and Hitachi Rail
yesterday confirmed that the Hitachi-Alstom High Speed (HAH-S) 50/50 joint venture has signed contracts with High Speed Two (HS2) to design, build, and maintain the next generation of high-speed trains for HS2 Phase 1 as part of the £1.97 billion contract, including an initial 12-year train maintenance deal.
The UK’s two leading train manufacturers will deliver Europe’s fastest operational train, capable of operating at maximum speeds of 225mph, significantly reducing journey times for passengers. The fleet will be 100% electric, and be one of the world’s most energy-efficient high-speed trains due to the lower train mass per passenger, aerodynamic design, regenerative power and latest energy efficient traction technology.
In a major boost to grow and rebalance the economy, the HAH-S joint venture will manufacture the 54 trains at newly enhanced facilities in County Durham, Derby and Crewe. The award to the British-based firms will protect and create thousands of ‘green’ jobs and add £157 million GVA (gross value added) to the UK economy for every year of the train building phase.
The new 200m-long, eight-car trains are set to run in Phase 1 of the project between London and Birmingham, and on the existing network, and will dramatically increase capacity and connectivity between towns and cities across the country including Stoke, Crewe, Manchester, Liverpool, Carlisle, Motherwell and Glasgow. They will have a major impact in reducing carbon emissions from transport by encouraging people away from cars and aeroplanes, and onto rail.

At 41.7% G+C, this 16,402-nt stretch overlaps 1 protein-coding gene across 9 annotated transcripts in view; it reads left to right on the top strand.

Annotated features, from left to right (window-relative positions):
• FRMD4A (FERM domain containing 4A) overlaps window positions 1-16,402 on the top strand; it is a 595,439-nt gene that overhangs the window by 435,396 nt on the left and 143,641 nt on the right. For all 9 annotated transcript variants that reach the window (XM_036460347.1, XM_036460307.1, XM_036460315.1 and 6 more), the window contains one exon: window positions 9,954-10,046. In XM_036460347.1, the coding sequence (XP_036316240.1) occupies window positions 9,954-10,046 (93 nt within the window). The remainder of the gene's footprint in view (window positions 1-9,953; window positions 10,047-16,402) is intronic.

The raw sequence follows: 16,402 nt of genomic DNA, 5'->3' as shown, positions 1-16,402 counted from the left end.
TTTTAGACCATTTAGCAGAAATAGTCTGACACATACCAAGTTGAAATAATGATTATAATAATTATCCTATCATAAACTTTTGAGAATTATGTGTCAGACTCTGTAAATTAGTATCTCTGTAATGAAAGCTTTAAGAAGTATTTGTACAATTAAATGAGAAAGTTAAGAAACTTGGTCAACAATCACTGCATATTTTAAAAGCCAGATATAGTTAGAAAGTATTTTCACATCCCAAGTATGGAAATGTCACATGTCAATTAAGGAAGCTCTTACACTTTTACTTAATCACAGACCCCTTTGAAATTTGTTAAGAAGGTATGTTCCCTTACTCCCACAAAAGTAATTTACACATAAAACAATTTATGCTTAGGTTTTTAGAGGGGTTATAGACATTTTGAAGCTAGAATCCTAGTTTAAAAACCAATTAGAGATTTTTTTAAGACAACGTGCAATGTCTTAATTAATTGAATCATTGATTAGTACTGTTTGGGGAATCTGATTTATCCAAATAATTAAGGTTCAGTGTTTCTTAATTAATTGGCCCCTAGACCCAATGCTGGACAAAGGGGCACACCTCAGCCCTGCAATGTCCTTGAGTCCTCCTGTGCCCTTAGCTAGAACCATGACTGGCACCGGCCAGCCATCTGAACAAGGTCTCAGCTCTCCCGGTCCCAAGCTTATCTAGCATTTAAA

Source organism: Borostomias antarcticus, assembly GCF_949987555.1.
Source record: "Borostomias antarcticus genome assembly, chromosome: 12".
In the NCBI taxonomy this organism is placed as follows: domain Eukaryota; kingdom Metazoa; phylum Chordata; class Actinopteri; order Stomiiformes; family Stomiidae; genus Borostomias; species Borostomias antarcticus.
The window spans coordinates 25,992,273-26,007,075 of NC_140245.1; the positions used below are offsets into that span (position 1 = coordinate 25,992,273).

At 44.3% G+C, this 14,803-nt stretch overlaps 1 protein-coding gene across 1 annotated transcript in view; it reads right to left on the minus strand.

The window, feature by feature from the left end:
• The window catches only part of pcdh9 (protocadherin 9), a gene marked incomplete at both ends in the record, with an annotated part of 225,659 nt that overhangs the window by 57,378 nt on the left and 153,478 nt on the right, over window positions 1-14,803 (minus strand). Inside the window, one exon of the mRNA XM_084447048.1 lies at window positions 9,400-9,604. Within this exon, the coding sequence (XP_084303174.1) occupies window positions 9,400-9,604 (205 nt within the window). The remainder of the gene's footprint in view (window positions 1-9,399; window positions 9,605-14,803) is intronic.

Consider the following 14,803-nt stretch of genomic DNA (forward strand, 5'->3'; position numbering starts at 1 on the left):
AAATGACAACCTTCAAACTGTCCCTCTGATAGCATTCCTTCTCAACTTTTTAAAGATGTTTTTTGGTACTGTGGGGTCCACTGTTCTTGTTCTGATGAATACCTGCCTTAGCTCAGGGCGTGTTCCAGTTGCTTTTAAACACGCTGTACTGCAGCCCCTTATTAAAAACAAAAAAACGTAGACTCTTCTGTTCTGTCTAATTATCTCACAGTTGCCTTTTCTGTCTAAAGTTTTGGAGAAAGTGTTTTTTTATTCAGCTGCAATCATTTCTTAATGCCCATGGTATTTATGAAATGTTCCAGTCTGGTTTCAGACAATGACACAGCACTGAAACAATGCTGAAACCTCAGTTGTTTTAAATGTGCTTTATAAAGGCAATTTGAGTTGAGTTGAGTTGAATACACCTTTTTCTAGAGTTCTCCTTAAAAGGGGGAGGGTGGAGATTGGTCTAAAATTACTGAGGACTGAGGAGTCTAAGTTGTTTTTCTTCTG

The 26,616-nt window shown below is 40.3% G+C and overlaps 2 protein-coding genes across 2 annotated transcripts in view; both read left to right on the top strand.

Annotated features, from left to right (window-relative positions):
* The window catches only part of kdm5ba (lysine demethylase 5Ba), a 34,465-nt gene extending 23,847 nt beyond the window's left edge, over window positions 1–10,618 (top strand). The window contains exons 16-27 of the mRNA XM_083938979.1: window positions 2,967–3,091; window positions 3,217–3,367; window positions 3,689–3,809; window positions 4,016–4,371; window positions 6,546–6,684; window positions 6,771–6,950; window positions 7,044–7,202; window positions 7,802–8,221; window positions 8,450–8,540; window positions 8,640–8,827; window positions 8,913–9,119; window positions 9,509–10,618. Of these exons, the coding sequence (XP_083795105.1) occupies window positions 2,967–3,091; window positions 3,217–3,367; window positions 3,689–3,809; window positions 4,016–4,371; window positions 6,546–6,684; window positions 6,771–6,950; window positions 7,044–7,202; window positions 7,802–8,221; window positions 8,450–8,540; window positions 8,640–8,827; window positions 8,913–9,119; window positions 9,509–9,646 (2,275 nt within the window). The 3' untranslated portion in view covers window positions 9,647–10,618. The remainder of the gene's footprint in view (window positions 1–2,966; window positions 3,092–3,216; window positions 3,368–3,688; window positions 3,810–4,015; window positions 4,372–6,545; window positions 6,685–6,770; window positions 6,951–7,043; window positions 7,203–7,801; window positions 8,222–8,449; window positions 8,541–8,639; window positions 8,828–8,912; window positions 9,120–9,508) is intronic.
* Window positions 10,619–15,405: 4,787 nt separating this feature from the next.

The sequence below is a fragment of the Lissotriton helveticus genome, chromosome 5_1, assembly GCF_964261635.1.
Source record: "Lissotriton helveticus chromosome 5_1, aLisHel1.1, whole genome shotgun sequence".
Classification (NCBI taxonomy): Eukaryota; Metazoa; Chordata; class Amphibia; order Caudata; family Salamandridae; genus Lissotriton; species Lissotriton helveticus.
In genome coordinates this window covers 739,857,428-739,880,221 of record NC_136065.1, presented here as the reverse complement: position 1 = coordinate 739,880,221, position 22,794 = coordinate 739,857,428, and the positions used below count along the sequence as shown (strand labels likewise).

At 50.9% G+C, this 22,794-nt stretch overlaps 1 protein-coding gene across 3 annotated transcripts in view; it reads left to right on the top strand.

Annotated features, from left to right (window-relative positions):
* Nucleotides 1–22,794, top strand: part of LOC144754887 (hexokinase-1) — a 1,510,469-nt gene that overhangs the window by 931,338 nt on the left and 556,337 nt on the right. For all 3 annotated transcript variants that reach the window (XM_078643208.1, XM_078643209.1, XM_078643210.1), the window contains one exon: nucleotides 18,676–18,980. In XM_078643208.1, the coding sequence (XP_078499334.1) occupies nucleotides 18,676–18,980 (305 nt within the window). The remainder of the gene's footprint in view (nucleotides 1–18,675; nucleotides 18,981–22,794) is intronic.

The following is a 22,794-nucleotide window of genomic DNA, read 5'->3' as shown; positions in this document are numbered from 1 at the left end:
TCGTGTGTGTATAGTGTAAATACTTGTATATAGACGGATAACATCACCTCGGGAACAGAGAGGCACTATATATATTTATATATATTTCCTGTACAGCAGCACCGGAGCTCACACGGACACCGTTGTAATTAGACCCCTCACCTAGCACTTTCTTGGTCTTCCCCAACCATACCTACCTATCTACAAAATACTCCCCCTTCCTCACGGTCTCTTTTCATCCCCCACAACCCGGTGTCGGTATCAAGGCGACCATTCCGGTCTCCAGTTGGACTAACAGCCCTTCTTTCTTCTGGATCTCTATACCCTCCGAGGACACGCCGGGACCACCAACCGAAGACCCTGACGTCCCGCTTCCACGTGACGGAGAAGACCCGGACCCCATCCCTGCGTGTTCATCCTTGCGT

Andrew Barr, Group CEO, Hitachi Rail said: “We are excited to be pioneering the next generation of high-speed rail in the UK as part of our joint venture with Alstom. This British-built bullet train will be the fastest in Europe, and I am proud of the role that Hitachi will play in helping to improve mobility in the UK through this project.”
Nick Crossfield, Alstom UK and Ireland managing director, said: “HS2 is a once-in-a-generation opportunity to transform Britain by building a sustainable transport system fit for the 21st Century. I am delighted that Alstom’s joint venture with Hitachi Rail has been selected to develop, build and maintain in Britain the next generation of high-speed trains.”
Predominantly UK-designed, the trains will be built, tested and maintained in Britain and will be one of the most advanced in Europe, supported by decades of experience in high-speed trains around the world.
Alstom and Hitachi’s high-speed train platform uses unprecedented levels of smart digital technology. The in-built digital system includes ‘state of art’ innovative sensors that enable potential faults to be identified.
Passengers will be able to access seamless, high-capacity wireless internet, digital seat reservations and richer travel information delivered through multiple channels, with the trains future-proofed to accommodate technological advances.Rebalancing the economy
Alstom and Hitachi will build the new fleet at their facilities in Newton Aycliffe, Derby and Crewe, supported by a 9,000 strong British workforce and extensive supply chains.